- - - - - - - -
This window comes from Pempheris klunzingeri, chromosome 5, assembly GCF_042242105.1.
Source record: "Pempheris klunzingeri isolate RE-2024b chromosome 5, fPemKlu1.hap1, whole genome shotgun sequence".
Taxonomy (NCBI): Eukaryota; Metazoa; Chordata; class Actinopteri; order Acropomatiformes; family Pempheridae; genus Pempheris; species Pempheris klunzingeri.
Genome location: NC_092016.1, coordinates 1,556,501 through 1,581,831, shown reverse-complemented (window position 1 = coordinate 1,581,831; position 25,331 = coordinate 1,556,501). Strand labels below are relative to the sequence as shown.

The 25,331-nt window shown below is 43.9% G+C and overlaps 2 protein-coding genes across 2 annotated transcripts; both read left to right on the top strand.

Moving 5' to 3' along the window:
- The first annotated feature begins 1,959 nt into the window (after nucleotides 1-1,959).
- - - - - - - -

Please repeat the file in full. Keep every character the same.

This window comes from Pempheris klunzingeri, chromosome 5, assembly GCF_042242105.1.
Source record: "Pempheris klunzingeri isolate RE-2024b chromosome 5, fPemKlu1.hap1, whole genome shotgun sequence".
Taxonomy (NCBI): Eukaryota; Metazoa; Chordata; class Actinopteri; order Acropomatiformes; family Pempheridae; genus Pempheris; species Pempheris klunzingeri.
Genome location: NC_092016.1, coordinates 1,556,501 through 1,581,831, shown reverse-complemented (window position 1 = coordinate 1,581,831; position 25,331 = coordinate 1,556,501). Strand labels below are relative to the sequence as shown.

The 25,331-nt window shown below is 43.9% G+C and overlaps 2 protein-coding genes across 2 annotated transcripts; both read left to right on the top strand.

Moving 5' to 3' along the window:
- The first annotated feature begins 1,959 nt into the window (after nucleotides 1-1,959).